I wholeheartedly support my brothers and sisters of the University of Miami food service workers on this day where we remember what Martin gave his life for, we must seek justice for working people. Stay strong and stand tall! Love, Cornel West.
Thank you Dr. West!

And here is the video of his visit in February 2012:

Petition from 205 (and counting) faculty at UM is delivered to President Shalala's office

Today, at noon, Simon Evnine, Philipp Schwind, Tim Watson, Linda Belgrave, Gina Maranto, and Pat McCarthy went to deliver to President Shalala a petition signed by 205 faculty members, asking the university to support the Chartwells workers in their fight for a fair wage and for justice and dignity. President Shalala was out of the country unavailable [the original wording was a mistake by the writer of this post, for which we apologize], but her personal assistant received the petition and we impressed upon her how much we would like to meet with the President to talk about our concerns. The text of the petition, and a list of signatories (updated all the time), is here.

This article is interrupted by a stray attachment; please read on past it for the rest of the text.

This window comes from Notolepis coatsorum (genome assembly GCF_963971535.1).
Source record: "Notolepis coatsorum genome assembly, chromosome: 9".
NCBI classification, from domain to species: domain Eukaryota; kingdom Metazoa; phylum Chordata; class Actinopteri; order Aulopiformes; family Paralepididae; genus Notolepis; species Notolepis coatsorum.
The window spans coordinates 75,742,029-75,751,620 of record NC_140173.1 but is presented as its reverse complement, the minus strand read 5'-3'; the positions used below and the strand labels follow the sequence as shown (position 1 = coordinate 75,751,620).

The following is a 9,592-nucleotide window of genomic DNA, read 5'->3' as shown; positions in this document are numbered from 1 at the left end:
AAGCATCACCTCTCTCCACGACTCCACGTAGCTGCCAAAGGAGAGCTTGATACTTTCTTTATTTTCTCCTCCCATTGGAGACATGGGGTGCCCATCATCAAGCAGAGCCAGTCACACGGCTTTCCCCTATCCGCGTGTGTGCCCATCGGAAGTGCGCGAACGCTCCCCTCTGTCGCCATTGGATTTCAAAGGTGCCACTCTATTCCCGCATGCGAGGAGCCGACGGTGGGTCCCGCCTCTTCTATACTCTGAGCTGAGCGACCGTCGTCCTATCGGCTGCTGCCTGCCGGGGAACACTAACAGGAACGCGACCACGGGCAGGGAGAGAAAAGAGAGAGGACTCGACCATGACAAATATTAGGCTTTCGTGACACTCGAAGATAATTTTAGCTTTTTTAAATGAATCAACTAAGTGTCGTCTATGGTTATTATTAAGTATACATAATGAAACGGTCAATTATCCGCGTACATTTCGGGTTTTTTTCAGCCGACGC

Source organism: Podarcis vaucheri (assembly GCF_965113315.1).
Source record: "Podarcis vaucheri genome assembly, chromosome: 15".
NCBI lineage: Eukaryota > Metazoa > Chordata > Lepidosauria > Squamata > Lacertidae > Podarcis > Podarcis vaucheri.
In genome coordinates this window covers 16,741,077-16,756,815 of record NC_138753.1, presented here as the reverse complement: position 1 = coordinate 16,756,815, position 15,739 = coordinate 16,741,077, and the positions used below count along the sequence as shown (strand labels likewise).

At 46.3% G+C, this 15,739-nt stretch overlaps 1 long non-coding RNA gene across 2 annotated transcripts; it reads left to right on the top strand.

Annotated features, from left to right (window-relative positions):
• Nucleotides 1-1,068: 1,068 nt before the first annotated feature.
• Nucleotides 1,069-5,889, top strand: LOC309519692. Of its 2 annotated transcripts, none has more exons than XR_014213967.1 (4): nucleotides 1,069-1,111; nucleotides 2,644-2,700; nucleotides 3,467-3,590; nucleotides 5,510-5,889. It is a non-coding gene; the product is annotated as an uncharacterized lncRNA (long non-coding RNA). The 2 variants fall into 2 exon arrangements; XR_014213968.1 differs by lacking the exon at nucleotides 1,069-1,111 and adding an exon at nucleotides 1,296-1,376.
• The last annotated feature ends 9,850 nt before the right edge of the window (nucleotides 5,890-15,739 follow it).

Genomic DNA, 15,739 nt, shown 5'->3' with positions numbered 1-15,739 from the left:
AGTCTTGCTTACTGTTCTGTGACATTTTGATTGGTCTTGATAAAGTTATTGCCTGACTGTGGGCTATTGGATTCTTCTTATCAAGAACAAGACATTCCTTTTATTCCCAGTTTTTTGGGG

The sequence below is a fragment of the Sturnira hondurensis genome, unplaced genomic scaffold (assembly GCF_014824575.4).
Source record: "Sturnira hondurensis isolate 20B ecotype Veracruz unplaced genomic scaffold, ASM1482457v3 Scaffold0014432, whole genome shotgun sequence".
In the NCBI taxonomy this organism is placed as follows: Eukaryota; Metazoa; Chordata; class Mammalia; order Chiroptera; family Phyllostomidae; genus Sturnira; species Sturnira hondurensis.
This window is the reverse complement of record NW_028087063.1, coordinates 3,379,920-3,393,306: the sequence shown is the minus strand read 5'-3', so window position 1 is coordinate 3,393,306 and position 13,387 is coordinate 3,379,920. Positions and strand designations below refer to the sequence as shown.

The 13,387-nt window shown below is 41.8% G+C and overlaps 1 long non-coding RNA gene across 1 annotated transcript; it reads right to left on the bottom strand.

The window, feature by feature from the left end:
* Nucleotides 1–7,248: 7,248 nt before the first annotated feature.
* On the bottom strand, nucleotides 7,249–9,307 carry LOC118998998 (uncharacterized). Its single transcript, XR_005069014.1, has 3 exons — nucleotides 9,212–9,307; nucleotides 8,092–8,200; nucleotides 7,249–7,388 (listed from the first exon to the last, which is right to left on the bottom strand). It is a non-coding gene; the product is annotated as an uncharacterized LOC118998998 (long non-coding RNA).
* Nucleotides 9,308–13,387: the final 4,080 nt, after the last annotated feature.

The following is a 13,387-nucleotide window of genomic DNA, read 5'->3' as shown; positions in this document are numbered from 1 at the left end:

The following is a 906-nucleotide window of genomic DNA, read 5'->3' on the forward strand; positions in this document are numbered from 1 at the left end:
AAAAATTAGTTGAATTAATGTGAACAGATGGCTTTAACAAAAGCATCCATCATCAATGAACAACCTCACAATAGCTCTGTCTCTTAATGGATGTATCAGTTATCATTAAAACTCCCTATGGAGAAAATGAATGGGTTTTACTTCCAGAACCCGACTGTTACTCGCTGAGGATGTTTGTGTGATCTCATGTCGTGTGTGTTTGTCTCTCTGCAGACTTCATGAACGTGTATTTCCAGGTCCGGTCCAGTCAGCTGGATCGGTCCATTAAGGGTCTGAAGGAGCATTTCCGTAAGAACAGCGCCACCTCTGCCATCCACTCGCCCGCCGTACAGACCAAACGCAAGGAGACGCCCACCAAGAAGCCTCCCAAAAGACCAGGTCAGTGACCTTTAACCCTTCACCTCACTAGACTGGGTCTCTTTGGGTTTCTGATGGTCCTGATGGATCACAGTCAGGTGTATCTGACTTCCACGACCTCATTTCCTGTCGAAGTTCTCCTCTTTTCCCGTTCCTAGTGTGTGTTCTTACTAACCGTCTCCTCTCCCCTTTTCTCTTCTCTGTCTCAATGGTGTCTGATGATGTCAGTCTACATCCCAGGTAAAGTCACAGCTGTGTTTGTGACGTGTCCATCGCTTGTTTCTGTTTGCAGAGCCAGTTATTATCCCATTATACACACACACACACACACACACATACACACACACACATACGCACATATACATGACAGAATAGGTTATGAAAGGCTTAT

And here are some photos of the event:

Opinion piece by Simon Evnine in Miami Hurricane

An opinion piece by philosophy professor Simon Evnine appears in today's Miami Hurricane (the student newspaper of the University of Miami). The full text of the editorial, which appears in the newspaper in shortened form, is here:

Pursuing Justice: Chartwells, the University, and the Union